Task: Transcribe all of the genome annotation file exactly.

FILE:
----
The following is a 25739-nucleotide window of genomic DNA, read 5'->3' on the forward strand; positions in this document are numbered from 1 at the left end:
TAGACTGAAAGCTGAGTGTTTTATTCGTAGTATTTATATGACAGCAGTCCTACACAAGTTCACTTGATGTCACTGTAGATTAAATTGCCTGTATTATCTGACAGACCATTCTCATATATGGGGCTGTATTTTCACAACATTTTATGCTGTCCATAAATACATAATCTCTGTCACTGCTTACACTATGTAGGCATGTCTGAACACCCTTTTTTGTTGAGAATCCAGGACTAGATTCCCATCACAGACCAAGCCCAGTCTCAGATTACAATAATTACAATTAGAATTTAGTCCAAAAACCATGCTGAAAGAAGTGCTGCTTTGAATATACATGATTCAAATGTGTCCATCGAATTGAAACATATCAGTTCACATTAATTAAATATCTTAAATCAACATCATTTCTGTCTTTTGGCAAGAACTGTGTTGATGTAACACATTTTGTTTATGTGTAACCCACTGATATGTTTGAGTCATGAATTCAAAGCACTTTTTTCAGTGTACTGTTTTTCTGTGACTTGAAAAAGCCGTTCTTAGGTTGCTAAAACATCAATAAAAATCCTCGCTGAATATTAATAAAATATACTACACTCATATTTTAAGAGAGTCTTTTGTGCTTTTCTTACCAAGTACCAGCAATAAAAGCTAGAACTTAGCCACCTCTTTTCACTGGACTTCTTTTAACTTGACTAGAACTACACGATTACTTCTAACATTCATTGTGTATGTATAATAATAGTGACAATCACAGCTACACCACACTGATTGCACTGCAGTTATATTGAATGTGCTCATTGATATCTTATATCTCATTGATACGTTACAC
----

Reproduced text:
The following is a 25739-nucleotide window of genomic DNA, read 5'->3' on the forward strand; positions in this document are numbered from 1 at the left end:
TAGACTGAAAGCTGAGTGTTTTATTCGTAGTATTTATATGACAGCAGTCCTACACAAGTTCACTTGATGTCACTGTAGATTAAATTGCCTGTATTATCTGACAGACCATTCTCATATATGGGGCTGTATTTTCACAACATTTTATGCTGTCCATAAATACATAATCTCTGTCACTGCTTACACTATGTAGGCATGTCTGAACACCCTTTTTTGTTGAGAATCCAGGACTAGATTCCCATCACAGACCAAGCCCAGTCTCAGATTACAATAATTACAATTAGAATTTAGTCCAAAAACCATGCTGAAAGAAGTGCTGCTTTGAATATACATGATTCAAATGTGTCCATCGAATTGAAACATATCAGTTCACATTAATTAAATATCTTAAATCAACATCATTTCTGTCTTTTGGCAAGAACTGTGTTGATGTAACACATTTTGTTTATGTGTAACCCACTGATATGTTTGAGTCATGAATTCAAAGCACTTTTTTCAGTGTACTGTTTTTCTGTGACTTGAAAAAGCCGTTCTTAGGTTGCTAAAACATCAATAAAAATCCTCGCTGAATATTAATAAAATATACTACACTCATATTTTAAGAGAGTCTTTTGTGCTTTTCTTACCAAGTACCAGCAATAAAAGCTAGAACTTAGCCACCTCTTTTCACTGGACTTCTTTTAACTTGACTAGAACTACACGATTACTTCTAACATTCATTGTGTATGTATAATAATAGTGACAATCACAGCTACACCACACTGATTGCACTGCAGTTATATTGAATGTGCTCATTGATATCTTATATCTCATTGATACGTTACAC